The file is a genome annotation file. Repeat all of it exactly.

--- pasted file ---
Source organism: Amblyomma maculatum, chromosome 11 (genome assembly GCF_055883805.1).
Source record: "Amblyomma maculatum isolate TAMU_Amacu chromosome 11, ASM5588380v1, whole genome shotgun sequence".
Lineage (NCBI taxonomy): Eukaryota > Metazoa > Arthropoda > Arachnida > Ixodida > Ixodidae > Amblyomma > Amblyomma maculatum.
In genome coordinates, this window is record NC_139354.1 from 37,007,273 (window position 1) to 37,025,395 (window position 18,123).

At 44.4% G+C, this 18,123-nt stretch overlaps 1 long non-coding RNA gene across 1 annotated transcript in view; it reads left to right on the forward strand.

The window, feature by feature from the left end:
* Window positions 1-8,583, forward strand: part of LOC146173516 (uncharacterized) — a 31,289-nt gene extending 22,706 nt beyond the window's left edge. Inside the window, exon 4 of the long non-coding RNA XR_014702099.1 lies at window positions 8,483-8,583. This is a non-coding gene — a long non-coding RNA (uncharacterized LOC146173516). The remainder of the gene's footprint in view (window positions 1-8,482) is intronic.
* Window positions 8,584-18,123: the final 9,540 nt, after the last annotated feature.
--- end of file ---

Source organism: Amblyomma maculatum, chromosome 11 (genome assembly GCF_055883805.1).
Source record: "Amblyomma maculatum isolate TAMU_Amacu chromosome 11, ASM5588380v1, whole genome shotgun sequence".
Lineage (NCBI taxonomy): Eukaryota > Metazoa > Arthropoda > Arachnida > Ixodida > Ixodidae > Amblyomma > Amblyomma maculatum.
In genome coordinates, this window is record NC_139354.1 from 37,007,273 (window position 1) to 37,025,395 (window position 18,123).

At 44.4% G+C, this 18,123-nt stretch overlaps 1 long non-coding RNA gene across 1 annotated transcript in view; it reads left to right on the forward strand.

The window, feature by feature from the left end:
* Window positions 1-8,583, forward strand: part of LOC146173516 (uncharacterized) — a 31,289-nt gene extending 22,706 nt beyond the window's left edge. Inside the window, exon 4 of the long non-coding RNA XR_014702099.1 lies at window positions 8,483-8,583. This is a non-coding gene — a long non-coding RNA (uncharacterized LOC146173516). The remainder of the gene's footprint in view (window positions 1-8,482) is intronic.
* Window positions 8,584-18,123: the final 9,540 nt, after the last annotated feature.